Of course, you’ll also need to offer your time checking genitals at bathrooms around the country, as your vote ensures the Right has the political power to continue punishing and demonizing transgender people who simply want to pee.

Your African American friends will most likely expect a solid reason as to why you supported a party that sees no problem with police brutality or the militarization of their local law enforcement. Black Lives Matter, but not nearly as much as your inflexibility.

I’d also prepare a few remarks for the police officers who are currently being targeted, because of a racially divided country fueled by hatred and fear mongering, all originating from the party your vote placed into power.

You’ll also want to start growing your own food, because once President Trump sends his goons to deport “All dem illegals”, you’ll find a remarkably non existent workforce of Americans willing to pick the nation’s food for pennies a day.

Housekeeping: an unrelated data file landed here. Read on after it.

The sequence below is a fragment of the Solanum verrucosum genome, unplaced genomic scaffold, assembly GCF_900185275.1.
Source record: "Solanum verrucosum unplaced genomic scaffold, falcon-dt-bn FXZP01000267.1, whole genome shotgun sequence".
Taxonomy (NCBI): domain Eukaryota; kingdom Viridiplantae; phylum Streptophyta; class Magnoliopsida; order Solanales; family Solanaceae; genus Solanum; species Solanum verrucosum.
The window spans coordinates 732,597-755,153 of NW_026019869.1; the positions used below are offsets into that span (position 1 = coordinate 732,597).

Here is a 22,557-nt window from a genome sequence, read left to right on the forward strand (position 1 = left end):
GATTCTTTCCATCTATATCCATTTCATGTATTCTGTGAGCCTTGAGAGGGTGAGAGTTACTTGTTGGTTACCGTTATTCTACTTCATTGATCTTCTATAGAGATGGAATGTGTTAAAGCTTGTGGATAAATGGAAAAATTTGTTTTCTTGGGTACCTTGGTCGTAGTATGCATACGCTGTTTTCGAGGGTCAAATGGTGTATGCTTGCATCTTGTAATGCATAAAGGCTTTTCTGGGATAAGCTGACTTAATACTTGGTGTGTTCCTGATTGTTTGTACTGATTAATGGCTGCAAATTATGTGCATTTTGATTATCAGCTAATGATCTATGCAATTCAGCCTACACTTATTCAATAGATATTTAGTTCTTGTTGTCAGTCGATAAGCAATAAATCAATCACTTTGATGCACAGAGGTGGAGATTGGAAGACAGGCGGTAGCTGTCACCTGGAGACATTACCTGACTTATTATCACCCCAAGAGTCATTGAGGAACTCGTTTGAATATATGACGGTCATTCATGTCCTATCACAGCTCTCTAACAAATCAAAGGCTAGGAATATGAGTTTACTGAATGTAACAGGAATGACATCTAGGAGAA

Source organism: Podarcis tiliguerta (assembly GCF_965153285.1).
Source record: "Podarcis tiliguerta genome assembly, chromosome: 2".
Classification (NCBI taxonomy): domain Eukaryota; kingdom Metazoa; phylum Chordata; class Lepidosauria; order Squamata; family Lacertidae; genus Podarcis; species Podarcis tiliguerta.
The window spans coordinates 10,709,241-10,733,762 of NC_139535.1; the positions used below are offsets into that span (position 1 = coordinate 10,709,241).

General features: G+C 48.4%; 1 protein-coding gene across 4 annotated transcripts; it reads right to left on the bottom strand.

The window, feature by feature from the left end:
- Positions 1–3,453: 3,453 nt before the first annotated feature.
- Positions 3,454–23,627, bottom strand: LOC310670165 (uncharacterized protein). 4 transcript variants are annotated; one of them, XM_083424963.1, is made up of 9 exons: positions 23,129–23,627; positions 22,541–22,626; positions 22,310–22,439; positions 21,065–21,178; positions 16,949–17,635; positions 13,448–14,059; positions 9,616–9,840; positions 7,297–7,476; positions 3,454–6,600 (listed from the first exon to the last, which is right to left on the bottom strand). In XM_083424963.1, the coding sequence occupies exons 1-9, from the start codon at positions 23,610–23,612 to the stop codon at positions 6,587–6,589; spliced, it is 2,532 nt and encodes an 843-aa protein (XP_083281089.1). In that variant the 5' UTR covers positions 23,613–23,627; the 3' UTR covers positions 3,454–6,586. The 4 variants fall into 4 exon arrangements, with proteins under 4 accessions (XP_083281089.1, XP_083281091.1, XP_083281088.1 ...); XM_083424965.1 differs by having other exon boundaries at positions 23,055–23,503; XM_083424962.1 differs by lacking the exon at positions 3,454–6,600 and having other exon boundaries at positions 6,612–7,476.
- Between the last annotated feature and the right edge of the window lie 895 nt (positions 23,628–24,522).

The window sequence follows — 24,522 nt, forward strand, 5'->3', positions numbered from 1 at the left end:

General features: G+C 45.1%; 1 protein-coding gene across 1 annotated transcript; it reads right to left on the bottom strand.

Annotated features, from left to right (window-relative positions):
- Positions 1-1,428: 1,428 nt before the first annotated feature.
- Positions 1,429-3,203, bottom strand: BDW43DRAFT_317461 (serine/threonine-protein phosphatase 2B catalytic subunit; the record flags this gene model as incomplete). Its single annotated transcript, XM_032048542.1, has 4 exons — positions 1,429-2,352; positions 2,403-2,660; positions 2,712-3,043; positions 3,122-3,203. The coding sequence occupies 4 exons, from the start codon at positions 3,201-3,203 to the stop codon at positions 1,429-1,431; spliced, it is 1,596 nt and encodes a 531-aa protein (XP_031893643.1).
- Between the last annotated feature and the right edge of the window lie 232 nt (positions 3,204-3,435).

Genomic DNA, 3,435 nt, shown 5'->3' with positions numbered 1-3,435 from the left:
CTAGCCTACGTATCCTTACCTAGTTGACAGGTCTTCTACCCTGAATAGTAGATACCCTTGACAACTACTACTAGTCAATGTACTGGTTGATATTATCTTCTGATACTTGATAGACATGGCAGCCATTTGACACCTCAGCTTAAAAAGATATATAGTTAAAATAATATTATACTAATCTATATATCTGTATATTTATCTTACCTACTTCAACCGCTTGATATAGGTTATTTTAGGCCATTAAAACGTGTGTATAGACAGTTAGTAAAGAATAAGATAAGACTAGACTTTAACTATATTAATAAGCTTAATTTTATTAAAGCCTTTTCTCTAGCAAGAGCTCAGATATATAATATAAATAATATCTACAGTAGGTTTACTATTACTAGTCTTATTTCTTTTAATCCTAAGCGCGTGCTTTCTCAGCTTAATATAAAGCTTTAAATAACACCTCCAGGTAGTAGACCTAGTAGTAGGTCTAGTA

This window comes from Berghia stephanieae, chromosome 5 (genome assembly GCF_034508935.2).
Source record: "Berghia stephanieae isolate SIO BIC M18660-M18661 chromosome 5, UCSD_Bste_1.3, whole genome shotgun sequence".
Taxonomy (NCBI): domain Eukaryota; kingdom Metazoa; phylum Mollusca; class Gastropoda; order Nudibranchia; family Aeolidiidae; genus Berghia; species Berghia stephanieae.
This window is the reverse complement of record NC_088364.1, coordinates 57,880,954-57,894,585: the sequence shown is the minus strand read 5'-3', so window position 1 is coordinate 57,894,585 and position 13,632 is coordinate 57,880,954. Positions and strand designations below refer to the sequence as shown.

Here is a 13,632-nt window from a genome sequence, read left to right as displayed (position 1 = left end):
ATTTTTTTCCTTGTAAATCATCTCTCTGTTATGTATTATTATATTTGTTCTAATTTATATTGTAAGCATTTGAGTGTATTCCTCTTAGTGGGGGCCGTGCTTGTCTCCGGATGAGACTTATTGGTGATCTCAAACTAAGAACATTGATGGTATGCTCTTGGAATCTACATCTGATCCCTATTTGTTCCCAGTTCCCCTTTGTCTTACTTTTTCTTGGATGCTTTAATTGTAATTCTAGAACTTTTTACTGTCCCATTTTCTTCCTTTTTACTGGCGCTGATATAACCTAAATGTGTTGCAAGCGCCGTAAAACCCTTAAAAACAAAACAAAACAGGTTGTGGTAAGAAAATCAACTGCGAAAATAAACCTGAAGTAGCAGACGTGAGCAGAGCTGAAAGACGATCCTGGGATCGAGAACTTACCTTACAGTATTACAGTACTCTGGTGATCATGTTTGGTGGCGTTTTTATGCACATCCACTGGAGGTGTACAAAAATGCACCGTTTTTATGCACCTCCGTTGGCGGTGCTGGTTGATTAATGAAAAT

This would also be the best time to pick up a few stuffed animals or toys. It’s the least you can give to the immigrant children whose families you’ve ripped apart out of political spite.

I imagine a few mosques would love to sit down with you and hear you pontificate on the ills of “Crooked Hillary” and all the crimes she’s mysteriously never been convicted of and how those transparent crimes are worth chasing down, even it it means the Muslim community continues to get targeted and blamed for the actions of 0.0001% of their religion. (You won’t need to do this for the white mass shooters, as it’s clear they’re acting alone and simply just “sad and depressed.”)

Skype will be a great tool when you need to video chat with the Syrian refuges who have seen their homes and entire lives destroyed by both American and Russian carpet bombing. Language barriers aside, I imagine they’ll understand that your frustration is a fair trade for their entire lives and continued homelessness.